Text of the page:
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UK to Invest £248M to Digitize Diagnostics

NEW YORK – The UK government said today that it will invest £248 million (about $336 million) in its National Health Service to support the digitization of diagnostic care. The investment should improve technology use, enable data sharing, and tackle care backlogs, the government said.

Sajid Javid, health and social care secretary, said the move will "play a big role in leveling up diagnostics services across the country," by giving UK patients faster access to results, supporting healthcare professionals, and reducing administrative burdens.

"Getting a faster diagnosis for a health condition is the first step to getting more people the treatment they need and earlier on, and our funding will help ensure our NHS has access to the latest digital technology to drive up efficiency," Javid said.

According to the government, the new investment will support the digitization of diagnostics services across the NHS, allowing images and results to be shared across hospitals, laboratories, and general practitioners' offices. GPs and other clinicians will also get access to a new tool that will allow them to select the best scan for their patients based on symptoms and medical history, reducing inappropriate requests to radiology departments.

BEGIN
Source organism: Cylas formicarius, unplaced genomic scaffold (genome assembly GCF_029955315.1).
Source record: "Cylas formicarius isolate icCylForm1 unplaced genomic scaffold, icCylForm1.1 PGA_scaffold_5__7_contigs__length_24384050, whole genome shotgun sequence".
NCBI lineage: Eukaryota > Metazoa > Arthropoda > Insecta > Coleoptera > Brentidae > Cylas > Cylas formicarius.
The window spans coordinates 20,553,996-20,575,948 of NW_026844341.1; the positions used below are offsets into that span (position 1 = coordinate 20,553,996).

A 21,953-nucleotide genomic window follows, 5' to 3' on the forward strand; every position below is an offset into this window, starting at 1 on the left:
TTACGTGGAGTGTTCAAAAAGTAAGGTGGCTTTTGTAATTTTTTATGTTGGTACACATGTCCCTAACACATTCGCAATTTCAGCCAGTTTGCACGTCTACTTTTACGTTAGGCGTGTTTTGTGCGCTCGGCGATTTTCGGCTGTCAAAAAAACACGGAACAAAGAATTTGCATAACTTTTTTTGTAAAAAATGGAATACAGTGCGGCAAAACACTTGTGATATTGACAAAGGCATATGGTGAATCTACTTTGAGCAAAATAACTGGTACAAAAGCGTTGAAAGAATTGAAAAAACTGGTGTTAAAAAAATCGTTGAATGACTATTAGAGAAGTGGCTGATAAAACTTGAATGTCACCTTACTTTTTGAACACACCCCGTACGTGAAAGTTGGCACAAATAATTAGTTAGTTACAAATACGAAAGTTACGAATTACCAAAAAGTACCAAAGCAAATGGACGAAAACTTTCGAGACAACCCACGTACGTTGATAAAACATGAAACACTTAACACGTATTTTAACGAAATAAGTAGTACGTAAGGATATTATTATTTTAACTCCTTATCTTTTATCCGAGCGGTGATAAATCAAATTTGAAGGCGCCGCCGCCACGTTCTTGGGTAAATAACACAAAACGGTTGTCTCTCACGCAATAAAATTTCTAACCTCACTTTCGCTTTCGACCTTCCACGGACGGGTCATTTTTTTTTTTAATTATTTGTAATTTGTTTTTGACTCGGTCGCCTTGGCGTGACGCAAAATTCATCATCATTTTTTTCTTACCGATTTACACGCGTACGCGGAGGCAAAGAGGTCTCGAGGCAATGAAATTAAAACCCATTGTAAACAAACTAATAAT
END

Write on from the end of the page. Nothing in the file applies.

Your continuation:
The fresh investment comes on the heels of a previously announced £2.3 billion investment to fund the acquisition of diagnostic services and equipment, such as for CTs, MRIs, and ultrasounds, as well as to create 100 community diagnostic centers across England.

The British In Vitro Diagnostic Association released a statement in response to today's funding announcement, saying that the trade association welcomes the investment but stresses the "importance of continued support for the IVD sector to develop these outcome-changing products, have them authorized for use, and swiftly adopted into patient care pathways."

BIVDA also said that IVDs are "critical" not only for managing the ongoing COVID-19 pandemic but also for reducing the backlog of patients who are undiagnosed or awaiting treatment due to the pandemic. "Supporting the development and rollout of homegrown diagnostic solutions will enable NHS agility in responding to current health challenges," BIVDA said.